The first thing I noticed about Kameron Hurley is how incredible her laugh is. She has a laugh that dares you not to join in, to enjoy the conversation and what she has to say. I hope you enjoy it, because I did- I absolutely adored it. Kameron is a two-time Hugo award winning writer and yet, she still holds a solid day job. This is the truth of a writing career, even one as well-awarded and Kameron Hurley's.
I so enjoyed talking about what it was like to dive into the underpinnings of geek culture and write an essay about it, as well as what it does to your awareness to write about a society whose rules you have created entirely yourself, only to discover that you're still playing into tropes and social expectations of your own world. Kameron and I dig deep into what being a feminist writer means and what the process of breaking down your writing does when you try to subvert convention. It was so fun to explore with such a self-aware guest. I know you'll learn a ton from her. Happy listening!
Have you ever been writing away, actually building some momentum in your writing only to have these sorts of fears creep in: "Is there enough detail? I'm only writing plot, how is anyone going to know what anything looks like??" Or perhaps yours is "I need to do a LOT more research before I write this. I have no idea what the dating customs of medieval Mongolia actually are. Guess it's back to the drawing board for the next six months."
I have suffered from these fears, as have the members of the Coffeeshop Writer's Group and when Megan joined us recently as a guest expert, we all started to feel a lot less freaked out by simply getting on with a draft knowing that everything will not be answered the first time around.
I had Megan on to talk about what you should worry about in the first, second, and final drafts of a project, and what you can set to the side for each of these drafts until the next time around. Finally, we talk about when it's time to get an editor involved and what you should look for when seeking one.
This promises to be an episode you can return to again and again as you progress through your projects. I hope you enjoyed this conversation as much as I did. And... woohoo for 60 episodes! I cannot believe we've gotten to such a big number. Thank you all for listening and supporting the show. It means so much that this project makes you as happy as it makes me.
Most often, we hear from writers right when their book has just come out. They go on book tours and radio shows and NPR, if they are well-connected. I have been thrilled to talk to writers in this stage of the process, but the longer I work on this show, the more curious I am about the other parts of the writing journey- before the book is finished, or after it has gone out in the world and taken on a life of its own or, as in this case, when one book has sailed and the next has not yet fully formed.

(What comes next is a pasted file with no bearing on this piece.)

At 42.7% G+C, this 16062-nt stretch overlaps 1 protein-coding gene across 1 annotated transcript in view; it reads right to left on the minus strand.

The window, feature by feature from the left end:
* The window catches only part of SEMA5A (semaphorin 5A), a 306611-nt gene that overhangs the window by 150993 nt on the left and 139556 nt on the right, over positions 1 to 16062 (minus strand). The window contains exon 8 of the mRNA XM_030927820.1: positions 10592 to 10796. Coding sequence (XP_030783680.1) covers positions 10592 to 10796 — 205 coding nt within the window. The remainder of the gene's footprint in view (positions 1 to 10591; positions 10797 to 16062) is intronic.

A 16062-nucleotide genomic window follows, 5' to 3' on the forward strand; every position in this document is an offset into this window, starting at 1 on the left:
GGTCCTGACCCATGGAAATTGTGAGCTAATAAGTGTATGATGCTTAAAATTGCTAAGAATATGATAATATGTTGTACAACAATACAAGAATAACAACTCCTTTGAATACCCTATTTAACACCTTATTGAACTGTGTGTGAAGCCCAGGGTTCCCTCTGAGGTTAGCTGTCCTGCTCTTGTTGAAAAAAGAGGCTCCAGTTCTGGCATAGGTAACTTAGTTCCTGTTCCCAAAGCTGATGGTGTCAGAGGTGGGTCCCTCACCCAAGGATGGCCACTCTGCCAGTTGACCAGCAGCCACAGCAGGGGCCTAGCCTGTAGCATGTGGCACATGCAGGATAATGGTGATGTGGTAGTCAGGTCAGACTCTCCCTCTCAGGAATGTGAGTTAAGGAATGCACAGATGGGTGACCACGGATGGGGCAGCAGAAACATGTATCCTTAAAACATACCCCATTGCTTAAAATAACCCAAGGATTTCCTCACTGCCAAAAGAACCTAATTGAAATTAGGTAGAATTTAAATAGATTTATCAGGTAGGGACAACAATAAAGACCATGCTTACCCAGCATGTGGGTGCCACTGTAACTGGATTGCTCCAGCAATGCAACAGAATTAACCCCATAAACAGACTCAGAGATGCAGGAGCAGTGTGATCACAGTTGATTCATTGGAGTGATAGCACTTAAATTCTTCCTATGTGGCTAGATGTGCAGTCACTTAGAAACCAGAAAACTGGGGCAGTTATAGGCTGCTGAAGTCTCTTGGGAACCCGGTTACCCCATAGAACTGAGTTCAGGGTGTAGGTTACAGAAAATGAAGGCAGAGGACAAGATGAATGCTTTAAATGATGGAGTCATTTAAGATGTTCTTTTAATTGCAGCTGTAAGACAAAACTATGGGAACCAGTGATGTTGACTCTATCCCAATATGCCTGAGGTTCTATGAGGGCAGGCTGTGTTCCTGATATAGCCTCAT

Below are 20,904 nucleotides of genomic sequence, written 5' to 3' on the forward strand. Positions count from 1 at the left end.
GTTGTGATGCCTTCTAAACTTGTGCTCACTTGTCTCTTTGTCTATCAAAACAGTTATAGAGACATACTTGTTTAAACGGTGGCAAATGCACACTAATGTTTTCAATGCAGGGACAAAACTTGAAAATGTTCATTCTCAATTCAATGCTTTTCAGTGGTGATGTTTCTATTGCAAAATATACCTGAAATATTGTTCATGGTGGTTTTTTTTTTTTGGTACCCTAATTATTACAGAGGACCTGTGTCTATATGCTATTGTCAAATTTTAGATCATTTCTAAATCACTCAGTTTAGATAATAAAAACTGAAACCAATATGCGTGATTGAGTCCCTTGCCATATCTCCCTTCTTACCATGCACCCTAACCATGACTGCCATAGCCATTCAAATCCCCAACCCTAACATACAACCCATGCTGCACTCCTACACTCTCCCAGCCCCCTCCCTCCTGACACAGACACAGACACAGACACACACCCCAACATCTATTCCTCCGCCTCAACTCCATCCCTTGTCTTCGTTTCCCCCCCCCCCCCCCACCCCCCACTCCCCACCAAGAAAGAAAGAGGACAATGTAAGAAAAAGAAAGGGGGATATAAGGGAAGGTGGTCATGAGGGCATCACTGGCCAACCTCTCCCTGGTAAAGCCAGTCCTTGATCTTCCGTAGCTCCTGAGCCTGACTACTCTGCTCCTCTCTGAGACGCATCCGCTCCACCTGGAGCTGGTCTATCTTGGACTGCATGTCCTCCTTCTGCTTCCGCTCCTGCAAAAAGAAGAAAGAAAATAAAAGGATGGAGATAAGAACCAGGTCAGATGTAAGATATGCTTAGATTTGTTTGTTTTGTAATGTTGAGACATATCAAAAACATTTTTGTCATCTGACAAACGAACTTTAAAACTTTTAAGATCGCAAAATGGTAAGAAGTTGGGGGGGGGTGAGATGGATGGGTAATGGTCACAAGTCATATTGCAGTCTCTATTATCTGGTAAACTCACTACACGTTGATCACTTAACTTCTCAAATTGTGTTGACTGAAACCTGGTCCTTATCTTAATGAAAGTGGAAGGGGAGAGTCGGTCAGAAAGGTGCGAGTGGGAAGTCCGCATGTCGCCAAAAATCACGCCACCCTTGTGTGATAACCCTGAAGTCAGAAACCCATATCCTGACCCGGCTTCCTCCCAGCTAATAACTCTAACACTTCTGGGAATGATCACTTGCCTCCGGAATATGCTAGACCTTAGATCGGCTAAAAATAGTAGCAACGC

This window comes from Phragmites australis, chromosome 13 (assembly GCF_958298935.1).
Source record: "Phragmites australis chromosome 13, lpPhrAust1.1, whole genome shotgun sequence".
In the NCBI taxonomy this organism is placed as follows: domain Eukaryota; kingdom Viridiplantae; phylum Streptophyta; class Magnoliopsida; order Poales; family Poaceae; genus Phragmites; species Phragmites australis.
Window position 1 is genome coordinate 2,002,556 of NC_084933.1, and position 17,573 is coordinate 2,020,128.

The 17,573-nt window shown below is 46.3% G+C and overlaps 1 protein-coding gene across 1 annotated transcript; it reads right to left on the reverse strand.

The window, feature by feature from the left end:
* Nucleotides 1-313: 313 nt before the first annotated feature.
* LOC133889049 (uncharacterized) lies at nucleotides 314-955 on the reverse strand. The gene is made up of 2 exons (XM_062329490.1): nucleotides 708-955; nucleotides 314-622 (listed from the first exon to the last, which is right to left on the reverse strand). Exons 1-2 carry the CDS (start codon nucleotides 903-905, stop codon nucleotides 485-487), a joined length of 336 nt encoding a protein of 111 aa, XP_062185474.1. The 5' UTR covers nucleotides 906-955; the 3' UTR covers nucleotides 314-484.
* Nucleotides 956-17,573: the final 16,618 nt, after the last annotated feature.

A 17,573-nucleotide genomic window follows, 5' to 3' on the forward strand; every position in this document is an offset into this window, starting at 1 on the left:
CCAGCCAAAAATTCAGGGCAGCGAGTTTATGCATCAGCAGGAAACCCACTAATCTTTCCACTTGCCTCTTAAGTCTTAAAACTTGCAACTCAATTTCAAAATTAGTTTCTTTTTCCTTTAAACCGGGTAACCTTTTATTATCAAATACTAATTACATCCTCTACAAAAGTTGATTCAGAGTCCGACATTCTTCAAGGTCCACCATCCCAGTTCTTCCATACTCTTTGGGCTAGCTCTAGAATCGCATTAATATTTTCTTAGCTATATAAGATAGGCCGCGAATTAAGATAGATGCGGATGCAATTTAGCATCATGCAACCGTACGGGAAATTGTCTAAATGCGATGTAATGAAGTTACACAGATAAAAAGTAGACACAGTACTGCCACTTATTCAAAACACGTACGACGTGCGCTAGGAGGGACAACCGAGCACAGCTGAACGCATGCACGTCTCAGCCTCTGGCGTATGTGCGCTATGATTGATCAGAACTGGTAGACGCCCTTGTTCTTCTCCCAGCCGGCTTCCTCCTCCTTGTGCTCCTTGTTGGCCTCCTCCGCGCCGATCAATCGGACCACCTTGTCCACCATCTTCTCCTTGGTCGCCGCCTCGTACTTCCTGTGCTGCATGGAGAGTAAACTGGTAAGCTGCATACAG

J. Ryan and I talk about the impact of Kitchens and what it's been like writing a new book. He's still in the middle and making big decisions about structure and isn't at the point of sending a finished manuscript off to the publisher. This next book is still becoming, and so the conversation is looser, more organic. I like that about this episode- we can't talk in easy platitudes when the book is still a possibility and things could still change. For those of you mucking around in the messy middle, this episode will be right for you. It's not an easy thing to write a book. What I learned from this talk was that, even if you've completed one book and done extremely well by it, the next book will still be an entirely new experience. I find this hopeful, since it's easy to walk away from things that become predictable. After talking to J. Ryan, I'm even more confident that writing never will.
After recording nearly sixty episodes of The Secret Library, I realized I had a full catalogue of interviews with experts. People who were at the end of the writing journey, in some way. They had either published books as the writer, publisher, or had engaged in the process already and were looking back in order to discuss it.
This began to feel like a disconnect between the guests and the listeners I knew were out there taking the show in. So many people write in talking about the story they are working on now, the one they aren't sure they'll be able to figure out how to finish. I knew there was a different conversation that needed to happen on the show.
Dal Kular has been my noveling winglady for quite some time. She has been a social worker, a laughter yoga instructor, and an amazing blogger before a novel snuck up on her and has been pushing her to write it every since. We check in and talk about our writing regularly and share how it's going as we inch our way along through our books. Recently, I managed to talk Dal into coming on the show so we could talk about this stage of the process- the one at the very beginning when you don't know if that story you're working hard on will ever turn out to be a real book. This conversation was such a relief to have, and I think many of you will relate to it. Enjoy listening. I felt such relief talking about the scary aspects of writing from inside the process. Here's hoping it is of use to you. Plus, you get to listen to Dal's lovely accent- a major perk this episode, I must say.